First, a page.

Fortunately, manufacturers have developed wonderful, lightweight, moisture-wicking materials to keep us dry and comfortable in this record-setting heat. Unfortunately, stabilizing these materials is not as simple as other knits. In addition to being very thin, they also have more stretch than typical shirt-weight knit fabrics.
There are a couple of secrets that I can share with you. One is the best stabilizer to use and the other is about hooping technique for these fabrics.
The manufacturers of these fabrics, such as Under Armor, use heavy cutaway stabilizer to control these materials. Check out the embroidery done by the manufacturers on their own shirts and you are likely to see multiple layers of heavy cutaway. While the embroidery does look good, the downside of this approach is that it is incompatible with the weight and intended comfort factor of these lightweight fabrics.
I have had success using the No-Show Polymesh type stabilizer with these fabrics, but I recently became aware of another solution that I like a lot. Bedsheets! That's right - old bedsheets make great stabilizer for this fabric type. Woven stabilizers have always had wonderful stabilizing properties but they fell out of favor many years ago, manily for reasons of cost when nonwoven products became widely available.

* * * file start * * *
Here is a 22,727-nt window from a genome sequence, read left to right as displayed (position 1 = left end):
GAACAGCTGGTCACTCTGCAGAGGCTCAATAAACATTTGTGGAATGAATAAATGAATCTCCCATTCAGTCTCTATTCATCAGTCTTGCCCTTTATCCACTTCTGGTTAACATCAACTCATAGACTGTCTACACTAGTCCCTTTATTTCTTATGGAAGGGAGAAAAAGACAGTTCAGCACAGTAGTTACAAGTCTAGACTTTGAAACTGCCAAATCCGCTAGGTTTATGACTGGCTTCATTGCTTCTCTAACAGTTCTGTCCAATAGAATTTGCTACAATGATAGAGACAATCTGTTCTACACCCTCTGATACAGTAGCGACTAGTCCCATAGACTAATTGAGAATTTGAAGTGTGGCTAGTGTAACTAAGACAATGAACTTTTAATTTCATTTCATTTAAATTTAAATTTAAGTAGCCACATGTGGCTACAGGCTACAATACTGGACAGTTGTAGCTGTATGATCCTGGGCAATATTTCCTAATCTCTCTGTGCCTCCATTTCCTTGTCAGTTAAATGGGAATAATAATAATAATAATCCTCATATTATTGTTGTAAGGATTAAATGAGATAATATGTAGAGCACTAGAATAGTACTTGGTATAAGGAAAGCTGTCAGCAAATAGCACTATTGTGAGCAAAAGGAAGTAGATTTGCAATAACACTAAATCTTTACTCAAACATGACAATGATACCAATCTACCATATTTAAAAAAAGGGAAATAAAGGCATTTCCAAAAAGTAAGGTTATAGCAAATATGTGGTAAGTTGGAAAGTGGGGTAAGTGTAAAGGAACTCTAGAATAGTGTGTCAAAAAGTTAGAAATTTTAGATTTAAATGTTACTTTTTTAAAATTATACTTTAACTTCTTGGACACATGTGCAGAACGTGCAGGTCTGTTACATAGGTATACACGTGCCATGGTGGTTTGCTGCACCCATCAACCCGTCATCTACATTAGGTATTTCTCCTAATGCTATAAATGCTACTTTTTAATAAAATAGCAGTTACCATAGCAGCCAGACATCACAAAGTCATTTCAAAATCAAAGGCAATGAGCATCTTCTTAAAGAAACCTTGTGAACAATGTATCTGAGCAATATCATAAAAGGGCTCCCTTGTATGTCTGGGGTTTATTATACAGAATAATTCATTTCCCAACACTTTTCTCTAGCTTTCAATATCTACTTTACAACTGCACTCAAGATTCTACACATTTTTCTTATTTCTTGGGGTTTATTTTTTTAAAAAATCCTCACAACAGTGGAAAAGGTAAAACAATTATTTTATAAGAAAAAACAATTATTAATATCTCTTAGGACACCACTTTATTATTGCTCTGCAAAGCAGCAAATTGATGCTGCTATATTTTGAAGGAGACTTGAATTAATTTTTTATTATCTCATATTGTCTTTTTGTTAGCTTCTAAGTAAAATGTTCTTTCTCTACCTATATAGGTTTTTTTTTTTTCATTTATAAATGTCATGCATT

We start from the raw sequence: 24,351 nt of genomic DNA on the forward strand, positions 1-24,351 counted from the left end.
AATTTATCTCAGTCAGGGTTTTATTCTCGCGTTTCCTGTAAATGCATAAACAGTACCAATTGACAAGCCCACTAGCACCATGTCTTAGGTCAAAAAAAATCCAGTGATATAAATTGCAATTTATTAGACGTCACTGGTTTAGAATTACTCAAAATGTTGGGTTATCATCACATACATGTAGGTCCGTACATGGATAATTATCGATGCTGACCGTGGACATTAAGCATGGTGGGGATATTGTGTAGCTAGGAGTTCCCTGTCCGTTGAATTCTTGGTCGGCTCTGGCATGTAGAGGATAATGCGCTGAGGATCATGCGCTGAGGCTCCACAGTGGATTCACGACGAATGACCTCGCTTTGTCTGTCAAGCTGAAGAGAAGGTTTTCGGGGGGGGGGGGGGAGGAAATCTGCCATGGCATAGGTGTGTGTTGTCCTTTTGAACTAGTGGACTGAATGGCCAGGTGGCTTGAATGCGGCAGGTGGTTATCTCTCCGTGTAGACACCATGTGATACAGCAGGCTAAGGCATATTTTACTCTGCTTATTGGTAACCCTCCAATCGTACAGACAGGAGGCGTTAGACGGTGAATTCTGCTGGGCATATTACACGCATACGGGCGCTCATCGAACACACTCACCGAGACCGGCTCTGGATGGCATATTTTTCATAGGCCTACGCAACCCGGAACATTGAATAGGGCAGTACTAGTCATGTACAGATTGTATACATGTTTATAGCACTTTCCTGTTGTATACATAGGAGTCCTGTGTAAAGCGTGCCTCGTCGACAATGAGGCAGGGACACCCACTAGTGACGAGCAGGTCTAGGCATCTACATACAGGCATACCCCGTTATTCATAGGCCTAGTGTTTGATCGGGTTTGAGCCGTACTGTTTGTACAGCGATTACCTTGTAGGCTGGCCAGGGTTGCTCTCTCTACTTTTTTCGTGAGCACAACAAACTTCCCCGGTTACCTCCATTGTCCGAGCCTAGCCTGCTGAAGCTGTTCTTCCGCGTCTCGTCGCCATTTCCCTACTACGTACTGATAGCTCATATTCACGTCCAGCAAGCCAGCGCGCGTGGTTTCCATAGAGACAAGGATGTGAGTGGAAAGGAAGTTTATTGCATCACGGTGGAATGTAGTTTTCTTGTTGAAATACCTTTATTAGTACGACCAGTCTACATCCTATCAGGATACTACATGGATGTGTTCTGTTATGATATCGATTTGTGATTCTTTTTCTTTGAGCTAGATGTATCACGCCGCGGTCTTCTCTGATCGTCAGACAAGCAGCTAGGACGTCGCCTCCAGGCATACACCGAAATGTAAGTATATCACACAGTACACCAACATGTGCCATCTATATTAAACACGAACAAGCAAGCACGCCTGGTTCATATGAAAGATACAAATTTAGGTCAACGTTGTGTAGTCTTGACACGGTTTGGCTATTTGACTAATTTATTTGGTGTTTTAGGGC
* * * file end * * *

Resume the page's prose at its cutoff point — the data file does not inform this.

Some large manufacturers are now using woven poly/cotton type stabilizers for this type of fabric, although they aren't using bedsheets. But if you have a set of sheets that's seen its better days, go ahead and give this option a try. It works well with many unstable materials, but it just could be the magic bullet for some of your most troublesome embroidery materials.
Next is the issue of hooping technique. Spray the woven stabilizer (the bedsheet) with a light mist of embroidery spray adhesive. Then, let the technical fabric "settle" over the sprayed backing. Gently finger press the fabric to adhere it to the stabilizer. Then hoop, without recessing the inner hoop. Normally, it's desirable to push the inner ring through the outer ring to place the fabric close to the machine bed and to gain good fabric tension. In this instance however, recessing the inner ring only serves to stretch this lightweight material.
As long as you have appropriate design data, your embroidery on this difficult material should be beautiful.
For ideas for dealing with other difficult materials, visit my web site to get my book, Machine Embroidery on Difficult Materials".
May embroidery always bring you joy -